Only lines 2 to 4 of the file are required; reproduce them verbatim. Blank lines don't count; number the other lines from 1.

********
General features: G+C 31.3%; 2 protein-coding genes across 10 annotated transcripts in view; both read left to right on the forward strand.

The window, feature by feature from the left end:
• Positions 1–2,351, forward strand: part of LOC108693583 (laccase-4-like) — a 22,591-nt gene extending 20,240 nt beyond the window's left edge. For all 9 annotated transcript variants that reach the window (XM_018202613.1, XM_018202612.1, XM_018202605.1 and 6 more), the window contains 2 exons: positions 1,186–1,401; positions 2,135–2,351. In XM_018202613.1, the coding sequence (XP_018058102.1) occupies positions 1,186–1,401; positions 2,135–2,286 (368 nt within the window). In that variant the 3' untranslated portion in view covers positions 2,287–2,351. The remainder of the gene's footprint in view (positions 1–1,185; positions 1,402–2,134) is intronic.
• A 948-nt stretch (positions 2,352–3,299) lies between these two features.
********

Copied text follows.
The window, feature by feature from the left end:
• Positions 1–2,351, forward strand: part of LOC108693583 (laccase-4-like) — a 22,591-nt gene extending 20,240 nt beyond the window's left edge. For all 9 annotated transcript variants that reach the window (XM_018202613.1, XM_018202612.1, XM_018202605.1 and 6 more), the window contains 2 exons: positions 1,186–1,401; positions 2,135–2,351. In XM_018202613.1, the coding sequence (XP_018058102.1) occupies positions 1,186–1,401; positions 2,135–2,286 (368 nt within the window). In that variant the 3' untranslated portion in view covers positions 2,287–2,351. The remainder of the gene's footprint in view (positions 1–1,185; positions 1,402–2,134) is intronic.
• A 948-nt stretch (positions 2,352–3,299) lies between these two features.